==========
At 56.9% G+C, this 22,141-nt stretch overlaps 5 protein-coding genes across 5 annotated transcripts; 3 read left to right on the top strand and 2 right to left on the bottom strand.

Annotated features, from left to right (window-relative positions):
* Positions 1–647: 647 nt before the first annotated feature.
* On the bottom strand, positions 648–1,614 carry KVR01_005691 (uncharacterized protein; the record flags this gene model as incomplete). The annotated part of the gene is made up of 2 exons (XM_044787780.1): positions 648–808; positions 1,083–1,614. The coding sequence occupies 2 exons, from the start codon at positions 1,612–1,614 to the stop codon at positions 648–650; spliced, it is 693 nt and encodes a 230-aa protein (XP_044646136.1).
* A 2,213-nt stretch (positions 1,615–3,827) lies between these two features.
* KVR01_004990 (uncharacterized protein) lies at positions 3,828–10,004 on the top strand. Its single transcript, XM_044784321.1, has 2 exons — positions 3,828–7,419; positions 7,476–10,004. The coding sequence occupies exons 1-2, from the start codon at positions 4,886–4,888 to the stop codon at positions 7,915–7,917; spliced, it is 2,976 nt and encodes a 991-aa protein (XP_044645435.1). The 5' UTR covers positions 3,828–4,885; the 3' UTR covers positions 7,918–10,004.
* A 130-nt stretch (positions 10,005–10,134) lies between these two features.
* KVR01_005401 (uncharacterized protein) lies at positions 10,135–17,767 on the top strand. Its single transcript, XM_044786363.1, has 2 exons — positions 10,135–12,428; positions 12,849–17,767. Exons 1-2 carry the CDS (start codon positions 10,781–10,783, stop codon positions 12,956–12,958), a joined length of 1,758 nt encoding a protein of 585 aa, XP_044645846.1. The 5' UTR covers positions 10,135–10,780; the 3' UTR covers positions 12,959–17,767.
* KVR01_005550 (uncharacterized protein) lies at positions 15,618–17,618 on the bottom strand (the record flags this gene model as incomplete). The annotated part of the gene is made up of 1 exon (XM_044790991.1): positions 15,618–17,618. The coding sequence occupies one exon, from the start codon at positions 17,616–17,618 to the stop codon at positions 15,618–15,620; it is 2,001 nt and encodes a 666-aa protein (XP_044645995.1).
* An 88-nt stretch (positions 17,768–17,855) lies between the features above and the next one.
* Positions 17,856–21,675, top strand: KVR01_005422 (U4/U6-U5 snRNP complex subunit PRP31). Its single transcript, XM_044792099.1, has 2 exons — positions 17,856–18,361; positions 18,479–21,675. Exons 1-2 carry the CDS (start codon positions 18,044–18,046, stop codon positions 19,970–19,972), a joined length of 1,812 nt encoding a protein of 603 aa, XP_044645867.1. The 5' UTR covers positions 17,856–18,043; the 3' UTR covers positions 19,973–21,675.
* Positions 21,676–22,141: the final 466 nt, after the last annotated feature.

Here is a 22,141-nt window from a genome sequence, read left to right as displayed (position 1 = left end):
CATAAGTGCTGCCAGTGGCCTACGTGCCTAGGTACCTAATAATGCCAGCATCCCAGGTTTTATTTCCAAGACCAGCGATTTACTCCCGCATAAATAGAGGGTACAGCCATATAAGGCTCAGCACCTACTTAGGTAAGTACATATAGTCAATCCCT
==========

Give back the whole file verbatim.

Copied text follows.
At 56.9% G+C, this 22,141-nt stretch overlaps 5 protein-coding genes across 5 annotated transcripts; 3 read left to right on the top strand and 2 right to left on the bottom strand.

Annotated features, from left to right (window-relative positions):
* Positions 1–647: 647 nt before the first annotated feature.
* On the bottom strand, positions 648–1,614 carry KVR01_005691 (uncharacterized protein; the record flags this gene model as incomplete). The annotated part of the gene is made up of 2 exons (XM_044787780.1): positions 648–808; positions 1,083–1,614. The coding sequence occupies 2 exons, from the start codon at positions 1,612–1,614 to the stop codon at positions 648–650; spliced, it is 693 nt and encodes a 230-aa protein (XP_044646136.1).
* A 2,213-nt stretch (positions 1,615–3,827) lies between these two features.
* KVR01_004990 (uncharacterized protein) lies at positions 3,828–10,004 on the top strand. Its single transcript, XM_044784321.1, has 2 exons — positions 3,828–7,419; positions 7,476–10,004. The coding sequence occupies exons 1-2, from the start codon at positions 4,886–4,888 to the stop codon at positions 7,915–7,917; spliced, it is 2,976 nt and encodes a 991-aa protein (XP_044645435.1). The 5' UTR covers positions 3,828–4,885; the 3' UTR covers positions 7,918–10,004.
* A 130-nt stretch (positions 10,005–10,134) lies between these two features.
* KVR01_005401 (uncharacterized protein) lies at positions 10,135–17,767 on the top strand. Its single transcript, XM_044786363.1, has 2 exons — positions 10,135–12,428; positions 12,849–17,767. Exons 1-2 carry the CDS (start codon positions 10,781–10,783, stop codon positions 12,956–12,958), a joined length of 1,758 nt encoding a protein of 585 aa, XP_044645846.1. The 5' UTR covers positions 10,135–10,780; the 3' UTR covers positions 12,959–17,767.
* KVR01_005550 (uncharacterized protein) lies at positions 15,618–17,618 on the bottom strand (the record flags this gene model as incomplete). The annotated part of the gene is made up of 1 exon (XM_044790991.1): positions 15,618–17,618. The coding sequence occupies one exon, from the start codon at positions 17,616–17,618 to the stop codon at positions 15,618–15,620; it is 2,001 nt and encodes a 666-aa protein (XP_044645995.1).
* An 88-nt stretch (positions 17,768–17,855) lies between the features above and the next one.
* Positions 17,856–21,675, top strand: KVR01_005422 (U4/U6-U5 snRNP complex subunit PRP31). Its single transcript, XM_044792099.1, has 2 exons — positions 17,856–18,361; positions 18,479–21,675. Exons 1-2 carry the CDS (start codon positions 18,044–18,046, stop codon positions 19,970–19,972), a joined length of 1,812 nt encoding a protein of 603 aa, XP_044645867.1. The 5' UTR covers positions 17,856–18,043; the 3' UTR covers positions 19,973–21,675.
* Positions 21,676–22,141: the final 466 nt, after the last annotated feature.

Here is a 22,141-nt window from a genome sequence, read left to right as displayed (position 1 = left end):
CATAAGTGCTGCCAGTGGCCTACGTGCCTAGGTACCTAATAATGCCAGCATCCCAGGTTTTATTTCCAAGACCAGCGATTTACTCCCGCATAAATAGAGGGTACAGCCATATAAGGCTCAGCACCTACTTAGGTAAGTACATATAGTCAATCCCT